Alerta de spoiler! This column is about the new James Bond film and reveals some big things that happen in it. If you haven’t seen it but plan to, don’t read on.
The main spoiler is: they’ve spoiled it. The producers of No Time to Die have spoiled Bond – either a bit or totally, only time will tell. It’s an enjoyable film: it’s exciting, it looks great and is, perhaps surprisingly, quite a conventional Bond film in structure. It’s a bit grittier aesthetically than in the franchise’s 1960s and 70s camp pomp, but the fights, the attractive people, the exotic locations, the snazzy cars, the cheesy gadgets, the wacky villains and the stolen super weapon are all in place.
The problem with it is that, at the end, James Bond dies. I really hope that everyone still reading either already knew that or doesn’t give a shit about James Bond, though I warn the latter group: I’m not going to get on to anything important like economics or gardening. This whole Bond death thing is buzzing around my head like a miniaturised Sean Connery on Little Nellie.
James Bond shouldn’t die. It’s a key attribute of the character that he doesn’t. He’s a man called James Bond who gets into exceptionally dangerous scrapes and doesn’t die. Those are the three main things. Everything else is subject to change: his appearance, accent, the extent and nature of his misogyny, his choice of gun, his favourite car. They’ve had him drinking Heineken for the last couple of films and it just about holds and we all understand it probably buys us a couple of extra car chases. Fine. But if you make him die, you might as well change his name to Eric. I wouldn’t have minded a film about someone called Eric Bond who died. Instead of the dangerous scrapes, it could be a family drama about the scourge of cancer.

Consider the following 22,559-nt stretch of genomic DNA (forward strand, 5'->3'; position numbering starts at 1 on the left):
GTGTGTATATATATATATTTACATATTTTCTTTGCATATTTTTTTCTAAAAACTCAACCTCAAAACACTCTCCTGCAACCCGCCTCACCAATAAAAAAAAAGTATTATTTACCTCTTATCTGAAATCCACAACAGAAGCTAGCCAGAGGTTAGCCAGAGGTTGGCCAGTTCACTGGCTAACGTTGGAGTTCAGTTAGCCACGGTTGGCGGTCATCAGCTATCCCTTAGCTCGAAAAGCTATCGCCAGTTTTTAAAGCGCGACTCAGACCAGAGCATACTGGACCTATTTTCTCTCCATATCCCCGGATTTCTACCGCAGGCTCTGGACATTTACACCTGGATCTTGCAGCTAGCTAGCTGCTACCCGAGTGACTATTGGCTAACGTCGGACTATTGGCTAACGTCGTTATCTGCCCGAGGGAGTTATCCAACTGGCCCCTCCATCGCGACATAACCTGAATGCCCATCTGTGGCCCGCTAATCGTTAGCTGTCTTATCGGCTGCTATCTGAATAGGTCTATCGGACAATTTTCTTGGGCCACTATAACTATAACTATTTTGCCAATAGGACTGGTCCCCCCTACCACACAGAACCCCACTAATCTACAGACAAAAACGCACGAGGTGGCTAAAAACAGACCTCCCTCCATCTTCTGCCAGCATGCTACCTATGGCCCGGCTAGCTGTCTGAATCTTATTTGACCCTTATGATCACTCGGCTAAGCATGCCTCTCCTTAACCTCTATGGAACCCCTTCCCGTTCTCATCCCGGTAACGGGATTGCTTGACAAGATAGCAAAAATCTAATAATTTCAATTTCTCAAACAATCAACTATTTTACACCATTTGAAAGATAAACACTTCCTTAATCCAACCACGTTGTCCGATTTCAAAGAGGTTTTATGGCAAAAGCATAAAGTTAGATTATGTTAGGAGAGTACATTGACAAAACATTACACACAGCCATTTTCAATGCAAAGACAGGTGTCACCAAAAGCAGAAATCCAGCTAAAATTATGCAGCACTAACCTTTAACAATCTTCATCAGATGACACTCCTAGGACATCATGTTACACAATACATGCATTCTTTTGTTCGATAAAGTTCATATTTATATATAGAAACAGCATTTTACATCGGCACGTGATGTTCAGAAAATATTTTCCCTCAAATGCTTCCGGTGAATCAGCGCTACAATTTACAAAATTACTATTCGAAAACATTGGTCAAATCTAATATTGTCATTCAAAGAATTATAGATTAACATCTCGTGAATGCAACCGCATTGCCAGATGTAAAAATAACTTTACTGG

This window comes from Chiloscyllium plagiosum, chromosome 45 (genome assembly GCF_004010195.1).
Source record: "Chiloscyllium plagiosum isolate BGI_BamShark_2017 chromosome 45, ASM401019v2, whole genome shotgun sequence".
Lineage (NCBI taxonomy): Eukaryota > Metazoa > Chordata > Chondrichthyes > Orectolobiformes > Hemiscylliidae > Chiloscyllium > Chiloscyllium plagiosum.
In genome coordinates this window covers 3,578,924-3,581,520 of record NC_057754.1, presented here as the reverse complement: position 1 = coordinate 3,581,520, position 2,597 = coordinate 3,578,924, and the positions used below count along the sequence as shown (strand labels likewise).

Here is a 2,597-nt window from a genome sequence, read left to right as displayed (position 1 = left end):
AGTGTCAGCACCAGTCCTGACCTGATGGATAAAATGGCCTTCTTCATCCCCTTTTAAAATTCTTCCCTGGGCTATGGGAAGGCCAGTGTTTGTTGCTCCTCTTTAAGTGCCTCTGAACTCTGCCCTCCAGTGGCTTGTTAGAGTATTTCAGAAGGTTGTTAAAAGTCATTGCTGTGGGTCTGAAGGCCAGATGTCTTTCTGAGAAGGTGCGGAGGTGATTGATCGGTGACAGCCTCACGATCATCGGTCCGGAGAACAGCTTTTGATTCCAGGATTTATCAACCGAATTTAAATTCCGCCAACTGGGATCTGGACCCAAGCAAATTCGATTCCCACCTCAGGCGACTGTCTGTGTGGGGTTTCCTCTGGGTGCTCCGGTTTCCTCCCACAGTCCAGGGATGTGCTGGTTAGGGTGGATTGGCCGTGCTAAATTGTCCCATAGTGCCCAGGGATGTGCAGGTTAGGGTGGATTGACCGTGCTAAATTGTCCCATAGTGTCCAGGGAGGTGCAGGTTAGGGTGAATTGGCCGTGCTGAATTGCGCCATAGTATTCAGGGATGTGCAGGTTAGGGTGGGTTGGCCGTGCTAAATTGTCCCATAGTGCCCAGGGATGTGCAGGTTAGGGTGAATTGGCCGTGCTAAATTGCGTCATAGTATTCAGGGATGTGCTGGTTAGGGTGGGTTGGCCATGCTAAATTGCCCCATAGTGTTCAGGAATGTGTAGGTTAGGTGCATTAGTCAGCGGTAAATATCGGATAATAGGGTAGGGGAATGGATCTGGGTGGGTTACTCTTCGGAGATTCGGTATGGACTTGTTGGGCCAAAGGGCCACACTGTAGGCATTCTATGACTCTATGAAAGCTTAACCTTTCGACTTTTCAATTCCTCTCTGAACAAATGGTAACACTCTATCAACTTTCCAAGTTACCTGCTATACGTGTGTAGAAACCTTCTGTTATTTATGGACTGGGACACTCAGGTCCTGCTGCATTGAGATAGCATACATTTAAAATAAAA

And he definitely dies. They’re not playing with the idea, like at the start of You Only Live Twice. You don’t actually see his corpse, but there’s no twinkly possibility left open that he escaped. What happens in the story – the canonical story made by Eon Productions and endorsed by Ian Fleming’s estate – is that James Bond, agent 007, is killed. At the end of the credits it still says “James Bond will return” but I’m assuming it will be a prequel, a telling of another part of his life. The death of James Bond at the end of No Time to Die es, and will remain, the character’s fate.
The fact that the film’s title encapsulates my feelings about this creative choice is a joke I’m sure the film-makers are entirely in control of. They’re very clever and, as many of those who enjoyed the film will certainly be clamouring to tell me, the death is beautifully, perhaps brilliantly, done. It’s exceptionally affecting and sad. Daniel Craig has turned the character into someone much more real, with human emotions, needs and weaknesses, whose thrill-packed but ultimately vacuous peripatetic lifestyle has left him desolate and broken. It is well directed and brilliantly performed and the film ends with an elegant if melancholic coda that genuinely says something insightful about storytelling.